Freedom on the Net 2021: Vietnam remains “Not Free” on internet freedom
- On September 21, 2021, Freedom House, a Washington D.C.-based organization, released its annual report Freedom on the Net 2021. In the report, Vietnam scored 22 on a 100-point scale, being classified as “not free” based on Freedom House’s measuring scale.
- Vietnam’s score this year is 2 points lower than its rating for 24 in 2019 but is equal to its 2020 score, which was also 22.
- According to Freedom House, three key factors that affect Vietnam’s overall score include the Vietnamese government’s growing pressure on Facebook to restrict and censor content deemed as “sensitive” or “critical” to the state; the government’s censorship, arrests and smear campaigns of several independent candidates during the country’s National Assembly elections; and the draft decree regarding personal data protection that require online platforms to collect and store the personal data of Vietnamese users for providing to the government upon request.
- In a response to journalists’ queries regarding the results, the Vietnamese Foreign Ministry’s spokeswoman Le Thi Thu Hang said that Freedom House’s report “has no value” since it is a “biased and prejudiced assessment based on untrue information on Vietnam,” reports state-run VietnamPlus. Hanoi has consistently denied the country’s serious violations of basic human rights, while political prisoners are commonly viewed as bargaining chips by the government on the international negotiation table.
Vietnam releases draft decree on Cybersecurity Administrative Penalties
Vietnam’s Ministry of Public Security has just released a draft decree on Penalties for Administrative Violations in Cybersecurity to gather public opinion with a deadline of November 18, 2021.
The draft decree, which consists of four chapters and 51 articles regarding administrative violations, penalties, and remedial measures, is expected to take effect on December 1, 2021.
According to Baker McKenzie, several key points of the proposed decree include:
- Scope and subjects of application: Vietnamese and foreign organizations and individuals committing administrative violations in cyberspace.
- Main areas of sanction for violated object: (i) information security assurance; (ii) personal data protection; (iii) prevention of and combat against cyberattacks; (iv) implementation of cybersecurity protection activities; and (v) prevention of and combat against the use of cyberspace, information technology, and electronic devices to violate the law on social order and safety.
- Most notably, foreign companies could face sanctions up to 200 million dong (approximately US$8,700) for failing to store users’ data or establish a representative office in Vietnam or failing to authenticate and identify users’ digital accounts with legal ID papers.
COVID-19 situation in Vietnam
- As of September 26, 2021, Vietnam has recorded over 476,000 confirmed COVID-19 cases. At the same time, the country’s death toll surpassed18,000 fatalities on September 23, the majority of which were recorded in Ho Chi Minh City and several southern provinces.
- Migrant workers in Vietnam’s industrial province of Binh Duong are trapped in poverty and hunger, writes the Southeast Asia Globe: “The province’s migrant workers have been hit hard by Covid-19. Many have found themselves confined to small, rented rooms during the strict lockdowns and find it difficult to survive without familial ties in the province and little to no support from the government. Others have had to navigate the overwhelmed medical system and crowded quarantine centres or quarantine within factories to keep companies in operation.”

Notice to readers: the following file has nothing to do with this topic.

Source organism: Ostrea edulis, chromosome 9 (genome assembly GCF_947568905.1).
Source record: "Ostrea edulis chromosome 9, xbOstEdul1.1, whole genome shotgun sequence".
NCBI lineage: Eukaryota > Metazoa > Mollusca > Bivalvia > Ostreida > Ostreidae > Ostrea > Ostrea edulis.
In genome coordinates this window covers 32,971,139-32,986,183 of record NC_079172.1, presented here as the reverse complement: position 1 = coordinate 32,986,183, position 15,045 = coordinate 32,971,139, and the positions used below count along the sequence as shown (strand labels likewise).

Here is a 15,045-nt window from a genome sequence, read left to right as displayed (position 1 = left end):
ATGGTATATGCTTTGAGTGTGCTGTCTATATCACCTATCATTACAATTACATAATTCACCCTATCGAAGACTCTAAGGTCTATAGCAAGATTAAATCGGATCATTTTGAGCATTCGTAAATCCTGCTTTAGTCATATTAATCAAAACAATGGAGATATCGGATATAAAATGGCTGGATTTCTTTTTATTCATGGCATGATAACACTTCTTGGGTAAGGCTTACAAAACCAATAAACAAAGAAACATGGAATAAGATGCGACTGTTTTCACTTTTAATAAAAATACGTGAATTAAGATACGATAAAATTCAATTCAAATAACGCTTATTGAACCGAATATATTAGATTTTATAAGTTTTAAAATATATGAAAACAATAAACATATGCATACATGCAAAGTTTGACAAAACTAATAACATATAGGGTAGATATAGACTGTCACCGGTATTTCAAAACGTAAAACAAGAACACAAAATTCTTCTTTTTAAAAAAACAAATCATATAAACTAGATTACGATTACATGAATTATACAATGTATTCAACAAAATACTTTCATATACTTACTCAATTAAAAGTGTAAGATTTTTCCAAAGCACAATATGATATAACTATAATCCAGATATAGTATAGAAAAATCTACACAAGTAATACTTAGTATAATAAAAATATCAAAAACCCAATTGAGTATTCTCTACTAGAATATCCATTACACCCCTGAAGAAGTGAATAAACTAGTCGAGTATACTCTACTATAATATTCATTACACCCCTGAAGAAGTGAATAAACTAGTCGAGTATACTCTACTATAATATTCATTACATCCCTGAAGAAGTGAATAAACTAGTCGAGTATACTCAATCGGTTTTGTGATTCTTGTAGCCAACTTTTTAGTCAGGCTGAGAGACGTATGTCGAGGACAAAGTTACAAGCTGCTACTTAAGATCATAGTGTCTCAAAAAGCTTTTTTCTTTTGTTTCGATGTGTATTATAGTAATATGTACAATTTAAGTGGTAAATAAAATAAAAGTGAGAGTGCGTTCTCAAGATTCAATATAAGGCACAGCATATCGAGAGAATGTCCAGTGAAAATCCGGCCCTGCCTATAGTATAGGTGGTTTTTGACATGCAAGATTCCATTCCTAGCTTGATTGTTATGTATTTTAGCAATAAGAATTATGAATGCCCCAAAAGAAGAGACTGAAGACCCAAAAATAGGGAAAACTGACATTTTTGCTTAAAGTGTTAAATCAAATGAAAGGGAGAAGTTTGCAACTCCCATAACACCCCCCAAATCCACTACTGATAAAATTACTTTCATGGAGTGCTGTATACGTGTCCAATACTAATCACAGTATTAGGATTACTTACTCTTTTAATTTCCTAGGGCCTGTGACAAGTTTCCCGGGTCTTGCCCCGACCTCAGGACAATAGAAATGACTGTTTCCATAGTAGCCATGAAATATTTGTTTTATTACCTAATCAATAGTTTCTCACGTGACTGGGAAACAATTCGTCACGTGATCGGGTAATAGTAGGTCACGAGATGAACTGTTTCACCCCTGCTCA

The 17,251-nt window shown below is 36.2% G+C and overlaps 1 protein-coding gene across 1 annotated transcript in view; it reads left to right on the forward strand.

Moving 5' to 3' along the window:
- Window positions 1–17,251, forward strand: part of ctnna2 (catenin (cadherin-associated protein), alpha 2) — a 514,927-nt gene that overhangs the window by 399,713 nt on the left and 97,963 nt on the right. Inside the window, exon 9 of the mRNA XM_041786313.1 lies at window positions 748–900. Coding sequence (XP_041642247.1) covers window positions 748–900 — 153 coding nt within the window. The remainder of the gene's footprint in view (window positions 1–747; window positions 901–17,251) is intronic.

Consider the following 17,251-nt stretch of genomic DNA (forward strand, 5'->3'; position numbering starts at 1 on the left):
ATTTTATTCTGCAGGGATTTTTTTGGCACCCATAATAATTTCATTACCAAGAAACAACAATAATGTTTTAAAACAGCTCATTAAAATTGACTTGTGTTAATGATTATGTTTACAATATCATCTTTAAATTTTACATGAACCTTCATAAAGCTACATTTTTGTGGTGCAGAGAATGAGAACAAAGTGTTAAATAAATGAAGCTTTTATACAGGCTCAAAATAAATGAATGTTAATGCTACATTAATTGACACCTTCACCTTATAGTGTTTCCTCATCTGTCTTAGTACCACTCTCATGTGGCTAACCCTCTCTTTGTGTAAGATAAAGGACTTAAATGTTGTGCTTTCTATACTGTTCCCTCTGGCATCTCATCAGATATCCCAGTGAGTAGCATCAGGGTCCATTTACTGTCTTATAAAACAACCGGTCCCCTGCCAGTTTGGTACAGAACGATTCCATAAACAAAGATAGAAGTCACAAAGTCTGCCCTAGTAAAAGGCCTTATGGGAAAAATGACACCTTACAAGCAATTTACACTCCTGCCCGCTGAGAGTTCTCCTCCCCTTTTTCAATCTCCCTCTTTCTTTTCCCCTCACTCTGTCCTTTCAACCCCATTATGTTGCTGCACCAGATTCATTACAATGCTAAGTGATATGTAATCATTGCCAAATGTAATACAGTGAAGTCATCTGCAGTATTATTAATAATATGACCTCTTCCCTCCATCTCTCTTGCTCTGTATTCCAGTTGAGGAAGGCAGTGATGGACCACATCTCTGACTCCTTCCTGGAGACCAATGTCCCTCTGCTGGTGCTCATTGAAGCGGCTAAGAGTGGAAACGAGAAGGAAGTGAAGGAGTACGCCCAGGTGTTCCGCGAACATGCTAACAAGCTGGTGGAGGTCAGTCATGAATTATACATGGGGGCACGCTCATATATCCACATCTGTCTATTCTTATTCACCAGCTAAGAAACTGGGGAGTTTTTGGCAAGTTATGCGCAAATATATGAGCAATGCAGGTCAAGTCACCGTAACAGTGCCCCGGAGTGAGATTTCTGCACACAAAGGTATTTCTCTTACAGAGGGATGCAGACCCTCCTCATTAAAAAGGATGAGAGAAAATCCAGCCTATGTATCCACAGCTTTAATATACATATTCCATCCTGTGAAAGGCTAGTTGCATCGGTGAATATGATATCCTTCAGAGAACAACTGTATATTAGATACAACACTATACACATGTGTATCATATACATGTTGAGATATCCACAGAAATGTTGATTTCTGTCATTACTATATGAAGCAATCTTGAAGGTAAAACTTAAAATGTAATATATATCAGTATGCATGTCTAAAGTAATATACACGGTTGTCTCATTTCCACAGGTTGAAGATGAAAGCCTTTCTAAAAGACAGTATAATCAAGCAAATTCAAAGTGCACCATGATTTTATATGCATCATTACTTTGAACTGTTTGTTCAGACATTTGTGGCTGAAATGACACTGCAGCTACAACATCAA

- Vietnamese Prime Minister Pham Minh Chinh proposed a plan to ease COVID-19 restrictions and resume production in order to revive a pandemic-hit economy, reports Reuters. “Around Sept. 30, safe localities can ease COVID restrictions and revive business and social activities,” Chinh said during a government meeting. The decision came as Vietnam had seen a drop in infection and death rates, while many foreign investors warned the government that they had relocated their production elsewhere due to strict lockdown rules.
- Earlier, on September 20, Vietnam’s capital Hanoi started to relax its coronavirus restrictions as it recorded fewer new cases and the majority of its adult population was partially vaccinated, reports Reuters. The city streets became busier last week after authorities removed roadblocks and allowed restaurants to offer takeaway services.
- Vietnam’s domestic COVID-19 vaccine Nanocovax struggles to be approved amid vaccine shortage, reports Nikkei Asia: “As COVID-19 ravages Vietnam and foreign vaccines continue to be in short supply, the government is ramping up efforts to accelerate the development of domestic vaccines. But the debut of the first Vietnamese vaccine may be pushed back beyond this month as health authorities take extra care to ensure the safety and effectiveness of the vaccines.”
- COVID-19 vaccines’ arrival in Vietnam: On September 22, South Korea’s presidential office announced that it would donate more than 1 million COVID-19 vaccine doses to Vietnam after President Moon Jae-in met with Vietnamese President Nguyen Xuan Phuc on the sidelines of the U.N. General Assembly in New York. Three days later, on September 25, Cuba exported its three-shot Abdala coronavirus vaccine for the first time to Vietnam, as part of a contract to supply five million doses to Hanoi. Earlier, Italy also announced that it would send an additional 796,000 doses of the AstraZeneca vaccine to Vietnam, on top of more than 800,000 doses previously donated to the country via the COVAX Initiative.